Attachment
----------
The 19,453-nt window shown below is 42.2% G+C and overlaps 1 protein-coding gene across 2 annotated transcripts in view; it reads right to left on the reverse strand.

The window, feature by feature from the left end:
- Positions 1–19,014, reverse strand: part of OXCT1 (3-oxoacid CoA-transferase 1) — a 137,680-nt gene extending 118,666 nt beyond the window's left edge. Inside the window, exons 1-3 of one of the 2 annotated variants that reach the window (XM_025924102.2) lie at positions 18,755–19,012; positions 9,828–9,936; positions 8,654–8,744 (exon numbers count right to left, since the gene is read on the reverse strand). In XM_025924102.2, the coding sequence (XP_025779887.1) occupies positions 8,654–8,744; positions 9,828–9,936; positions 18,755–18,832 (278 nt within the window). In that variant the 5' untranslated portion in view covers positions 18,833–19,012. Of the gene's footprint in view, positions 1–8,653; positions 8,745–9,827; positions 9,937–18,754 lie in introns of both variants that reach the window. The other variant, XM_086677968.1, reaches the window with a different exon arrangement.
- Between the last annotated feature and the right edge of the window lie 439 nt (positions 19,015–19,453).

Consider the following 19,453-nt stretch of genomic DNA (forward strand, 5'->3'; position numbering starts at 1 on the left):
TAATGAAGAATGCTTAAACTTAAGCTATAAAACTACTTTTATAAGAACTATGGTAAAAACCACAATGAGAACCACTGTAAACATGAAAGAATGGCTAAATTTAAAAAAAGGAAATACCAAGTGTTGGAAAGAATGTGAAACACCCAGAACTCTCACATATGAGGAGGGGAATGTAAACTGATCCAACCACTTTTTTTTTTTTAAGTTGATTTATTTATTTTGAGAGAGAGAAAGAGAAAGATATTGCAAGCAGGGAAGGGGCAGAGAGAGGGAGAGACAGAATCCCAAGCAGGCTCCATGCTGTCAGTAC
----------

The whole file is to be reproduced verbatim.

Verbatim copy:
The 19,453-nt window shown below is 42.2% G+C and overlaps 1 protein-coding gene across 2 annotated transcripts in view; it reads right to left on the reverse strand.

The window, feature by feature from the left end:
- Positions 1–19,014, reverse strand: part of OXCT1 (3-oxoacid CoA-transferase 1) — a 137,680-nt gene extending 118,666 nt beyond the window's left edge. Inside the window, exons 1-3 of one of the 2 annotated variants that reach the window (XM_025924102.2) lie at positions 18,755–19,012; positions 9,828–9,936; positions 8,654–8,744 (exon numbers count right to left, since the gene is read on the reverse strand). In XM_025924102.2, the coding sequence (XP_025779887.1) occupies positions 8,654–8,744; positions 9,828–9,936; positions 18,755–18,832 (278 nt within the window). In that variant the 5' untranslated portion in view covers positions 18,833–19,012. Of the gene's footprint in view, positions 1–8,653; positions 8,745–9,827; positions 9,937–18,754 lie in introns of both variants that reach the window. The other variant, XM_086677968.1, reaches the window with a different exon arrangement.
- Between the last annotated feature and the right edge of the window lie 439 nt (positions 19,015–19,453).

Consider the following 19,453-nt stretch of genomic DNA (forward strand, 5'->3'; position numbering starts at 1 on the left):
TAATGAAGAATGCTTAAACTTAAGCTATAAAACTACTTTTATAAGAACTATGGTAAAAACCACAATGAGAACCACTGTAAACATGAAAGAATGGCTAAATTTAAAAAAAGGAAATACCAAGTGTTGGAAAGAATGTGAAACACCCAGAACTCTCACATATGAGGAGGGGAATGTAAACTGATCCAACCACTTTTTTTTTTTTAAGTTGATTTATTTATTTTGAGAGAGAGAAAGAGAAAGATATTGCAAGCAGGGAAGGGGCAGAGAGAGGGAGAGACAGAATCCCAAGCAGGCTCCATGCTGTCAGTAC